Review: Don't let your cell phone ring when you're sneaking up on a target. It would end badly.
The N-Gage edition of Splinter Cell: Chaos Theory not only launched simultaneously with some of the big boys, but it also captures the formula and details found in its console counterparts. This port (of sorts) isn't a carbon copy, but it does create the illusion of the series in a slimmed-down format. Sam Fischer still performs the same move set and travels to familiar locations. So, as some one who has played previous Splinter Cell titles, I never felt like it departed from the franchise. This is unlike the first 2D Splinter Cell title that was successful, but played it safe. Chaos Theory takes on the 3D challenge and, in the process, takes a top spot on N-Gage's must-own list.
Chaos Theory uses the 3D engine from Ghost Recon: Jungle Storm, another Gameloft-developed N-Gage title under the Tom Clancy label. Two aspects of the game's visual presentation stand out: the textures and the lighting. You'll want to scan rooms to pinpoint enemies, but also to take in the finer details found in each environment. For example, you'll notice that rooms don't simply contain walls with one color and texture, but rather walls made up of individual bricks. On top of that, floors and ceilings weren't neglected, either. You'll travel overtop of actual wooden floorboards and find a roof over your head while inside and not some open-air ceiling glitch like some games out there. Outside environments are also really stunning and it's also very impressive that both the night vision and the thermal vision goggles work so well here.
The Splinter Cell series has always used lighting effects as a key element, and the N-Gage, well, has not. However, Gameloft shows us that the system can support some dynamic lighting effects, as Sam Fischer sneaks through a variety of light and dark environments. The best part is that while the atmosphere remains murky, it's not difficult to navigate due to the shadows. We've all played console games in which developers think that dark hues mean certain parts of levels should be pitch black and confusing. I'd imagine that line of thought would worsen on a system like the N-Gage, and yet Gameloft balances everything out quite nicely so that doesn't occur.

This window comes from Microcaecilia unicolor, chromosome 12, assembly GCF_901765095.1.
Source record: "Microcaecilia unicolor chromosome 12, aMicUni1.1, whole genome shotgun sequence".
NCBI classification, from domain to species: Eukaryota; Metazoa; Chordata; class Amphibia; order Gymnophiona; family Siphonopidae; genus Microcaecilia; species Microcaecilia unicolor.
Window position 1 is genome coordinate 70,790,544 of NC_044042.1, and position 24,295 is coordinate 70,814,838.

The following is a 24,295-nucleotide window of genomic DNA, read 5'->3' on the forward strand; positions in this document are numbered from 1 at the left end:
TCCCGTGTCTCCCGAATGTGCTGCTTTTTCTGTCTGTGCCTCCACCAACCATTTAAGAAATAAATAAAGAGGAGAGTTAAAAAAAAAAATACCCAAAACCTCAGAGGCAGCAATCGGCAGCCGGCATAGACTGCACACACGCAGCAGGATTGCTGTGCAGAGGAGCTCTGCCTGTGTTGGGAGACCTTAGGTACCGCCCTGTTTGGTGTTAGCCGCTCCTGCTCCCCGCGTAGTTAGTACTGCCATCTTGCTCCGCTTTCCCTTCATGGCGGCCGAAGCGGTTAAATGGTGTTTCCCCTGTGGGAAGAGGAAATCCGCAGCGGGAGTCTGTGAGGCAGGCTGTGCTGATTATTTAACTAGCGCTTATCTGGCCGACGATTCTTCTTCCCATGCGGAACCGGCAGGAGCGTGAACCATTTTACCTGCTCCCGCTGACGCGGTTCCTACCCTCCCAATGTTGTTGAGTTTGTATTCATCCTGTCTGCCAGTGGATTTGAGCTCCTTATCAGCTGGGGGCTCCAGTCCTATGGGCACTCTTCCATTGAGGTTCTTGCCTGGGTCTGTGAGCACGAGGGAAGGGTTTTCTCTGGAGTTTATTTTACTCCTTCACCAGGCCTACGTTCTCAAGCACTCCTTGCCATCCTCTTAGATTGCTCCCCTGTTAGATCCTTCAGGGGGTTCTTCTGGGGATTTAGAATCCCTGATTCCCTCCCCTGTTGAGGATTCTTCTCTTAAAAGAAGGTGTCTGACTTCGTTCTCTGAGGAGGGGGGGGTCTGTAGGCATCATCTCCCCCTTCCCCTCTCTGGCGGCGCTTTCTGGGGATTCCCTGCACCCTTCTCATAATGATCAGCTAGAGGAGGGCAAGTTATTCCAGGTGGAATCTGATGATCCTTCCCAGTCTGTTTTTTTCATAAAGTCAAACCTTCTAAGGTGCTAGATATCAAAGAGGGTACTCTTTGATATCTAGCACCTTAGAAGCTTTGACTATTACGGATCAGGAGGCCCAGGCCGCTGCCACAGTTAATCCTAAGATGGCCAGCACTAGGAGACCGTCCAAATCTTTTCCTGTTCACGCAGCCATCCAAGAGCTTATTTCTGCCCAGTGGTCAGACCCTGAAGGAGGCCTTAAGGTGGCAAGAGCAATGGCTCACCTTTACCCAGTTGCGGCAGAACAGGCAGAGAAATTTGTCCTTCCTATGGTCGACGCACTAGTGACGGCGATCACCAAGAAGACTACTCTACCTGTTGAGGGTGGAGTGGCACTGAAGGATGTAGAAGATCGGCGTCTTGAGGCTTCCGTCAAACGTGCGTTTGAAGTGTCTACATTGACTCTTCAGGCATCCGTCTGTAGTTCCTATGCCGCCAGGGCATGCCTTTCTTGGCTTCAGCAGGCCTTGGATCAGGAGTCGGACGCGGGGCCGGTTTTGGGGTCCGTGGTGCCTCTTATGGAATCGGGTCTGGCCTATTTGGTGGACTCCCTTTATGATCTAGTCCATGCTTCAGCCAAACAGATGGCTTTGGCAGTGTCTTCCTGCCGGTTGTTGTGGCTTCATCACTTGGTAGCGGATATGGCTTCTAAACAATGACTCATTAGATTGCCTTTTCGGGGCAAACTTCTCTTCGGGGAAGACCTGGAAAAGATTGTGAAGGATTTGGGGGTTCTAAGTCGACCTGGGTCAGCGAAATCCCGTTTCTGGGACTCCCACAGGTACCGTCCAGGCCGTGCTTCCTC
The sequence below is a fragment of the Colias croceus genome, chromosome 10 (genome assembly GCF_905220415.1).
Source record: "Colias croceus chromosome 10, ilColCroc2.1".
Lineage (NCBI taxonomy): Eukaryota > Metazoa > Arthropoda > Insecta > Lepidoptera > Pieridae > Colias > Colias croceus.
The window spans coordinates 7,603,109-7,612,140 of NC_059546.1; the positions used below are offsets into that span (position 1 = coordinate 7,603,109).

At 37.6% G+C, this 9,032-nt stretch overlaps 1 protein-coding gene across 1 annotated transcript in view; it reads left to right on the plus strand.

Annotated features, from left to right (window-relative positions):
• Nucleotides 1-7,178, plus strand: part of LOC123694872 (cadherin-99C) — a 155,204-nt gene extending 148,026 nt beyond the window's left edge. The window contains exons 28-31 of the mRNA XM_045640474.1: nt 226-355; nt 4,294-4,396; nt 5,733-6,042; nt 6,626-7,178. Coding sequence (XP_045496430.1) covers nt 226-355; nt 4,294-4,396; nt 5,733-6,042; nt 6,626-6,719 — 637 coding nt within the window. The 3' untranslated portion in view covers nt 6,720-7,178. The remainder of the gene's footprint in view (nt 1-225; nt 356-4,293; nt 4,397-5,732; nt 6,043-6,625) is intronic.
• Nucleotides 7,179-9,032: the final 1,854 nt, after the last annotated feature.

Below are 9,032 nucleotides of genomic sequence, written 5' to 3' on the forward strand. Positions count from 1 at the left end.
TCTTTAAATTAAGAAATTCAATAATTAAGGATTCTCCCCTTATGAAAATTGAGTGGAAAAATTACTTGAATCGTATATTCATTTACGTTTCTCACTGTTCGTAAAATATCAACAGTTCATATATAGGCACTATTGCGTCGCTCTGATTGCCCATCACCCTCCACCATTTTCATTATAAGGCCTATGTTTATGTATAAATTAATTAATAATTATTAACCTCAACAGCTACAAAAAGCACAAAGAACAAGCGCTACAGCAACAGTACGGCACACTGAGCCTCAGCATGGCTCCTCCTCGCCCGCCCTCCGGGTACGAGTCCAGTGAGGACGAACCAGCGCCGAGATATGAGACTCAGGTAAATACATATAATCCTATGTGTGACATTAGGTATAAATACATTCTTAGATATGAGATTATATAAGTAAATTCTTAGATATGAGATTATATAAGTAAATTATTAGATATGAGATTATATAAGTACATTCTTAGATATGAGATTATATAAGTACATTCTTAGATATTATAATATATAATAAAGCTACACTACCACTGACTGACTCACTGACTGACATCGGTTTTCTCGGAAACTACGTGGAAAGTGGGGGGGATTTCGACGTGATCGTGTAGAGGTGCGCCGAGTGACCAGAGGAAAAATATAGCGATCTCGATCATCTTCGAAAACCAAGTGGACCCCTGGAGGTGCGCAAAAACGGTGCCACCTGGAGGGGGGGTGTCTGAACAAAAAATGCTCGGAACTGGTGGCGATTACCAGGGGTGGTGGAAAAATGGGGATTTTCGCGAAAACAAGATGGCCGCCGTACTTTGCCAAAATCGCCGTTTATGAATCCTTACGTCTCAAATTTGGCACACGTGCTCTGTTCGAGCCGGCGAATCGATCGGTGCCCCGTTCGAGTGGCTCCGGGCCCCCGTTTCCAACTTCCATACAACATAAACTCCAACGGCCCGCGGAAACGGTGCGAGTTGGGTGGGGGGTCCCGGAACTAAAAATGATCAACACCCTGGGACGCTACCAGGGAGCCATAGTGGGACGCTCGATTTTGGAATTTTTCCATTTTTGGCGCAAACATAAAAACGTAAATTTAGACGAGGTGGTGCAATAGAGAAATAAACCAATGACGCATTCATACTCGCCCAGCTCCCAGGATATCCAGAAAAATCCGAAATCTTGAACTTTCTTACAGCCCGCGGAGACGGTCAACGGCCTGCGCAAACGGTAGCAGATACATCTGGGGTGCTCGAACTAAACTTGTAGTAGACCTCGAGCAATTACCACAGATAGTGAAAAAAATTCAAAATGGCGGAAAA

As Sam Fischer lurks in shadow and briefly shows up in visible light to grab an enemy from behind, players are treated to a choke-hold animation that's exactly like the one found in console versions. In fact, almost all of the trademark moves made it into this game for some authentic Splinter Cell gameplay. You'll press your back against walls, shimmy across ledges, climb hand-over-hand on horizontal pipes, grab onto zip lines and perform split jumps and drop attacks in close corridors. There's also some lock-picking and security keypad action. Since in-game keypads require players to enter numerical codes, N-Gage finally has an advantage over all other systems. It's fairly easy to execute the other moves, too, given the system's spread-out scheme, and camera operation is surprisingly intuitive.
The game opens with (you guessed it) a training level. So, the controls are like cake once you're finished and ready for the field. Locations span from New York to North Korea in the single-player game. The multiplayer mode includes special co-op missions that allow two players to infiltrate together via Bluetooth. One player works as a Shadownet Assault agent while the other acts as a Shadownet Hacker. The other mode in multiplayer is versus, which allows up to four people to participate in some Spies vs. Mercenaries action. Spies have to hack computers while Mercenaries do everything to make sure the spies don't succeed in their mission. Sadly, N-Gage Arena isn't used for co-op or versus gameplay. Instead, it's possible to view the top 10 scores for each mission and download the players' replay to help improve your own performance. Since this is a quality game and because multiplayer would've been a blast if it was supported by Arena, you may be motivated enough open the Yellow Pages and begin making random calls to see if anyone in your area owns an N-Gage and this game.
Multiplayer support over N-Gage Arena can be classified as a ?want? that I can't expect the game to contain given the fact that there's so much packed into it already. However, I wouldn't put quality sound into the same ?want? category; it's more of a ?need.? The visual presentation may have been elaborate, but that doesn't fully extend to the audio. The background music is redundant at times and the dialogue is all text. A little bit of speech might have actually helped the forgettable storyline.